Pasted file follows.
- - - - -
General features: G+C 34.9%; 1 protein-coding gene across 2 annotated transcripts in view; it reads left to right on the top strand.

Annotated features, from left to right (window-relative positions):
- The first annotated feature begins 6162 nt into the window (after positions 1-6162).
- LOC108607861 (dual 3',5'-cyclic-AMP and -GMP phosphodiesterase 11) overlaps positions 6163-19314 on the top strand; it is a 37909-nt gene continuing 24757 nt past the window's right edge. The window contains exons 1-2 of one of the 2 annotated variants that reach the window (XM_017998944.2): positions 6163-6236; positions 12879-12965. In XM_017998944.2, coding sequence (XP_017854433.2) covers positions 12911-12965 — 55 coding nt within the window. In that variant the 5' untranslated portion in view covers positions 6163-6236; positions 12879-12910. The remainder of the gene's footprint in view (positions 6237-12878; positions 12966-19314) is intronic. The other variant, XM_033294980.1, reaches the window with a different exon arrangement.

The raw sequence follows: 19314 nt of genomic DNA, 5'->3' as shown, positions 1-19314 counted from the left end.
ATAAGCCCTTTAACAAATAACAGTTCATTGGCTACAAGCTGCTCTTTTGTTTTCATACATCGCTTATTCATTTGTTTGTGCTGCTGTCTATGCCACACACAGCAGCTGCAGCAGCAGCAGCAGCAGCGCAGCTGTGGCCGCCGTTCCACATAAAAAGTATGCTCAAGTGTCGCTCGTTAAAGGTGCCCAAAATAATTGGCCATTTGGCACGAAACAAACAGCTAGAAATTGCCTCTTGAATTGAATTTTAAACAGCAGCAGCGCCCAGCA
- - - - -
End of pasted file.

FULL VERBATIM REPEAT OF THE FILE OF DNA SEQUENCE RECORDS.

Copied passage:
General features: G+C 34.9%; 1 protein-coding gene across 2 annotated transcripts in view; it reads left to right on the top strand.

Annotated features, from left to right (window-relative positions):
- The first annotated feature begins 6162 nt into the window (after positions 1-6162).
- LOC108607861 (dual 3',5'-cyclic-AMP and -GMP phosphodiesterase 11) overlaps positions 6163-19314 on the top strand; it is a 37909-nt gene continuing 24757 nt past the window's right edge. The window contains exons 1-2 of one of the 2 annotated variants that reach the window (XM_017998944.2): positions 6163-6236; positions 12879-12965. In XM_017998944.2, coding sequence (XP_017854433.2) covers positions 12911-12965 — 55 coding nt within the window. In that variant the 5' untranslated portion in view covers positions 6163-6236; positions 12879-12910. The remainder of the gene's footprint in view (positions 6237-12878; positions 12966-19314) is intronic. The other variant, XM_033294980.1, reaches the window with a different exon arrangement.

The raw sequence follows: 19314 nt of genomic DNA, 5'->3' as shown, positions 1-19314 counted from the left end.
ATAAGCCCTTTAACAAATAACAGTTCATTGGCTACAAGCTGCTCTTTTGTTTTCATACATCGCTTATTCATTTGTTTGTGCTGCTGTCTATGCCACACACAGCAGCTGCAGCAGCAGCAGCAGCAGCGCAGCTGTGGCCGCCGTTCCACATAAAAAGTATGCTCAAGTGTCGCTCGTTAAAGGTGCCCAAAATAATTGGCCATTTGGCACGAAACAAACAGCTAGAAATTGCCTCTTGAATTGAATTTTAAACAGCAGCAGCGCCCAGCA